SERIES: Memoria Duology (#1)
PUBLISHED: May 10, 2020 (Self-published)
GENRE: Dark Fantasy
A heartbreaking dark fantasy thriller about flawed people making flawed decisions. Eternal Sunshine of the Spotless Mind meets Joe Abercrombie.
Sarilla has learnt one thing from stealing memories. Everybody lies.
There’s nothing Sarilla hates more than stealing memories, but the king forces her to take them to keep his subjects in line. She wants to escape to where nobody knows what she is or what she can do, but her plans go awry when she runs into Falon.
Falon has a six month void in his memories that he’s desperate to restore. He doesn’t know why they were taken or what they contained, nor why the man he loves is acting so cagily about what happened during that time. He hopes to use Sarilla to get back his stolen memories and doesn’t care what she wants or why she’s desperate to escape. She will help him get them back, whether she wants to or not.
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She was a child of two opposing worlds. The embodiment of black and white, but rather than mixing to grey, the two halves divided her with their territories and battlegrounds, leaving her an extreme in every way possible.
Last Memoria by Rachel Emma Shaw is a dark and tragic tale illustrating the journey of a memory thief attempting to right the wrongs she has wrought. At its core it analyzes the controversial debate of nature versus nurture, and ultimately details the somber realities associated with redemption and acceptance. Alongside Sarilla and Falon, readers are reminded of both the burden of memories, as well as the concept of how past experiences, regardless of how painful they may have been to bear, define who we are. A recurring theme of extremes–love and hate, good and evil, guilty and innocent–meticulously portrays the idea that nothing is ever as black and white as it appears. This story is a wonderful exploration of what it means to be human, and a sobering, yet vastly enjoyable read.
The strongest aspect of this book is its poignancy, beautifully demonstrated through the emotional responses to the hardships Shaw’s characters endure. Sarilla, a half-breed memoria, yearns to find her place in a world that rejects her. Her self-hatred and and shame are only eclipsed by her suffering of an almost Stockholm Syndrome-type condition. Her king, who also happens to be her uncle, punishes her in the most atrocious of ways, and Sarilla’s spiral into the abyss is absolutely heart-wrenching to witness. Falon, so very determined to prove himself to his noble father, inevitably loses pieces of himself in the process. A drive to fill the gaps in his memory causes him to make rash decisions, leaving a trail of emotional destruction in his wake. Death, loathing, loss – all concepts each are far too familiar with.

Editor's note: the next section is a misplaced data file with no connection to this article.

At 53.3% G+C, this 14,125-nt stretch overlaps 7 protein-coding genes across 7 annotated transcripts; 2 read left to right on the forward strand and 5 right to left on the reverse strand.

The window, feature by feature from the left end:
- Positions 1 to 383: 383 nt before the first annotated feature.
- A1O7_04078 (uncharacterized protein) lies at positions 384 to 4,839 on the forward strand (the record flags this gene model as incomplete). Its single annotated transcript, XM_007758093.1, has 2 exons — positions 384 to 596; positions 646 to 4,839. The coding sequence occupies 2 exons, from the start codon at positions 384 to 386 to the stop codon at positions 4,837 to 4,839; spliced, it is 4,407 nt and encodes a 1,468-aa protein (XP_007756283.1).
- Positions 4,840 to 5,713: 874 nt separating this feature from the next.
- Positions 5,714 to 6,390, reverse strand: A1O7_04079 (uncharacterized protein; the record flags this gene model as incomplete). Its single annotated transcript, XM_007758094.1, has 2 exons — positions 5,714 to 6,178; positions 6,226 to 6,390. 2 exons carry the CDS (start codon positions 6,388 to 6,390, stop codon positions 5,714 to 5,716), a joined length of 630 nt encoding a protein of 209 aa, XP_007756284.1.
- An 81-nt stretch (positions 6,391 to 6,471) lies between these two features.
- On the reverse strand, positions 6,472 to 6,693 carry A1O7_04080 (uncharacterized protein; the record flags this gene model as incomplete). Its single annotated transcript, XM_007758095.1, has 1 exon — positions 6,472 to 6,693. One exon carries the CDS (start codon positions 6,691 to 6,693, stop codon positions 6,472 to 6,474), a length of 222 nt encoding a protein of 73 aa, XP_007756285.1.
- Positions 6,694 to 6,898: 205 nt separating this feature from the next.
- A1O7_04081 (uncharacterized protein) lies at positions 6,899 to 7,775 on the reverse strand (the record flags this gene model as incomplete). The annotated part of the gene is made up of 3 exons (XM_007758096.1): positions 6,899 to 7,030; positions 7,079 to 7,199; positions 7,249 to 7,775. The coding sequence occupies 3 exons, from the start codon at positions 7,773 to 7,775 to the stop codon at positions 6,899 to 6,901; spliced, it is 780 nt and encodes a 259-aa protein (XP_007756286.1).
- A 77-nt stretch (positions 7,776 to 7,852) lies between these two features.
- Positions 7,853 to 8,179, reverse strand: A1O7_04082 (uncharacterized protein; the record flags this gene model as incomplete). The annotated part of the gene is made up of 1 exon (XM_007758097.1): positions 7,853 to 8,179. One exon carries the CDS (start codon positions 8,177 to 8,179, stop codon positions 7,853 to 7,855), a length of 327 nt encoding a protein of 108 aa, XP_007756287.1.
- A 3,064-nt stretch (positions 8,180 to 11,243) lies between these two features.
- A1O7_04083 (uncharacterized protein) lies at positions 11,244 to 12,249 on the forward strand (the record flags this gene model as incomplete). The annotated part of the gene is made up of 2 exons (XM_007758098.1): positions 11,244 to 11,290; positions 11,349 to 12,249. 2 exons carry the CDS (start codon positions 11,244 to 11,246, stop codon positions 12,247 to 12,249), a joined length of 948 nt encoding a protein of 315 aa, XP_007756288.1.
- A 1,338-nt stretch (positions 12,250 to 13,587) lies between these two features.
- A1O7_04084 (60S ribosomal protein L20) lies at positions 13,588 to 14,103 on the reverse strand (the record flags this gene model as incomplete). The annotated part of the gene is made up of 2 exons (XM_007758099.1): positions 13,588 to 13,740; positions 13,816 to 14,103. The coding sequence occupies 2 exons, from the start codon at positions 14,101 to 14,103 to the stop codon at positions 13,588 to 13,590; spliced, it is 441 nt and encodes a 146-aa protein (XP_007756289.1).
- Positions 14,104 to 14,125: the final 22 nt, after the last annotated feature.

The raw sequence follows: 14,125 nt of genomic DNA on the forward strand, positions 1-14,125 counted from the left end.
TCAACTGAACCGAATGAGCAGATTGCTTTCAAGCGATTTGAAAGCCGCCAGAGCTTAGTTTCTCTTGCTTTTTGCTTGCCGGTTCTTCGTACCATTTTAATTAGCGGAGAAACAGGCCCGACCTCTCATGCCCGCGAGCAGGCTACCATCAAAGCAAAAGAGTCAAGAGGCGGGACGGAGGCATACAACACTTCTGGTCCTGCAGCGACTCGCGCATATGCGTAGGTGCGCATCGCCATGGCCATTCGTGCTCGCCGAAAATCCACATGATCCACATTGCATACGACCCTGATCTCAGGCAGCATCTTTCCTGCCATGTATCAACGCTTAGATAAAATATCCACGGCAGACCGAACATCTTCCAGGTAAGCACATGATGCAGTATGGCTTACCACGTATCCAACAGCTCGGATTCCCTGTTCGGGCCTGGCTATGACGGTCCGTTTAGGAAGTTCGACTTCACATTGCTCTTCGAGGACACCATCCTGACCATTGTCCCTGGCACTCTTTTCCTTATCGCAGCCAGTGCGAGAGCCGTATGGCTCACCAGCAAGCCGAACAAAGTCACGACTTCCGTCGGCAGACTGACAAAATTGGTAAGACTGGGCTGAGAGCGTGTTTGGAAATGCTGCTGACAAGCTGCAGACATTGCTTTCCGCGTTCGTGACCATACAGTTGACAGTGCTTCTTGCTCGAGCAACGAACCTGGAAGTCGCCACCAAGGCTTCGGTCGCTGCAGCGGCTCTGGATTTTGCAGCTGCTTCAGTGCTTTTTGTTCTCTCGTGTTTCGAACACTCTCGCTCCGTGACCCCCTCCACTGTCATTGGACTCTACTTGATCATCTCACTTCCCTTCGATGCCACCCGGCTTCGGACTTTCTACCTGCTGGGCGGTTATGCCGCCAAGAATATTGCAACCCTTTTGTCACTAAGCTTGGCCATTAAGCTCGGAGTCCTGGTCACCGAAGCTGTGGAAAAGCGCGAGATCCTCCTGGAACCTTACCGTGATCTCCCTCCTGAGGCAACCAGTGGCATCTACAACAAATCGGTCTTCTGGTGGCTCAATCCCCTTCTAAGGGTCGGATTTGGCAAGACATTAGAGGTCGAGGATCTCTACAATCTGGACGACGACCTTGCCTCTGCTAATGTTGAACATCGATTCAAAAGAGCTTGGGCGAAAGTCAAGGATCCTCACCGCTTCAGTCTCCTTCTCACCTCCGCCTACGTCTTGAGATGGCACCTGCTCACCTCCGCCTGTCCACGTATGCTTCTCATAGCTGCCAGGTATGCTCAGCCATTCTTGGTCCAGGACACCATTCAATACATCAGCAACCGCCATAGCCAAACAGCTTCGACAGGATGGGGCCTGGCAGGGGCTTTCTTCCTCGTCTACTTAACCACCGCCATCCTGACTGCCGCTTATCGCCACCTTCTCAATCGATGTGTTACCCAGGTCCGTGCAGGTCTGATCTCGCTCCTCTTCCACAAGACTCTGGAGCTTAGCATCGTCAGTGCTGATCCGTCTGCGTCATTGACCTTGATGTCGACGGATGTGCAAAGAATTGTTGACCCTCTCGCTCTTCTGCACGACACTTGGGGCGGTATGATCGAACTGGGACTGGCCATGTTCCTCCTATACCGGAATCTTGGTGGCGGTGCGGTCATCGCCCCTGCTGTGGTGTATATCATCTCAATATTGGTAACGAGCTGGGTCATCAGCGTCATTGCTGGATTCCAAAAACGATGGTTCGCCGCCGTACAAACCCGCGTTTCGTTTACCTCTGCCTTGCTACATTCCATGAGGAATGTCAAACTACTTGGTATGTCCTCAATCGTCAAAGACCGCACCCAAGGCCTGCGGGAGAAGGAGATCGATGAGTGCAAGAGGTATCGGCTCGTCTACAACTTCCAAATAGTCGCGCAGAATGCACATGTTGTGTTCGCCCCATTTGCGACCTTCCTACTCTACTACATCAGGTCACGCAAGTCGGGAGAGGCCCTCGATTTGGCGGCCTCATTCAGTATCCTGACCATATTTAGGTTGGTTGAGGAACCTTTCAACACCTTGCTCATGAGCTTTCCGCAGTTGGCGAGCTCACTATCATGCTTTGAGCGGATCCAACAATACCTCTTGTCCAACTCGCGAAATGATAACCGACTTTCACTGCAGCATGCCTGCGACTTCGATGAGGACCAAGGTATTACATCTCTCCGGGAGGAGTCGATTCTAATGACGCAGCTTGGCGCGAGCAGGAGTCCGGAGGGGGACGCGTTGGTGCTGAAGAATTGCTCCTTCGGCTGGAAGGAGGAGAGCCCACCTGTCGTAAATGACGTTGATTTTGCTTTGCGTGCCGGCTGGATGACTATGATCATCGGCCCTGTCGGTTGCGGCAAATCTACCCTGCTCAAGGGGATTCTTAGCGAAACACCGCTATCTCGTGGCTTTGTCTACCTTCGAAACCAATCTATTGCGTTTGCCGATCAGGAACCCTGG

Shaw presents us with an abundance delicately crafted elements in stunning detail, including the mysterious Deadwood Forest and its twilight blackvine plague, the rope bridge-laden vertical city of Arvendon, and the serpentine midnight tunnels of Oresa. She does a remarkable job of establishing various races, ignorant prejudices and fears, and the effects of curious magics, all adding a beautiful depth and richness to the tale she spins. While there are insights into the histories that shaped the current state of the world we’re submerged in, I was craving more in order to gain a deeper understanding of the politics and religions that are often referred to.
Well-written with simple, flowing prose allows for more focus on character development, which genuinely shines. Dialogue feels organic, accurately portraying the emotions attempting to be conveyed, and careful introspection grants readers entry into the minds those telling this tale. However, my biggest issue with this story is its murky plot definition; the plot doesn’t truly establish itself until relatively late in the book. The focal point seemed a bit skewed, and I wasn’t sure which thread to be following and focus on regarding overall concept. It does come together in the second half of the book, so remain patient – the payoff is definitely worth it.
Last Memoria ties up nicely, leaving plenty of room for expansion, which I’m very much looking forward to in book two. Shaw heaves readers into a rich, enthralling world, proposing complex ideas that linger in the mind. If you’re looking for a dark tale of deceit and intrigue, then this may be the one for you. The magical setting of Valrora houses many buried secrets waiting to be unearthed by those brave enough to venture beneath the dense canopy of the Darkwood. I recommend giving this one a try.
Note: A huge thank you to Rachel Emma Shaw for providing me with a complementary advance copy of this book in exchange for an honest review.
Rachel has been writing novels for over five years. Although born in Manchester, she moved to London and is now too firmly rooted to leave any time soon. Say hi if you ever see her out and about writing in north London’s cafes.
She’s particularly interested in meeting with other creatives and collaborating on new works, so get in contact if you would like to work with her!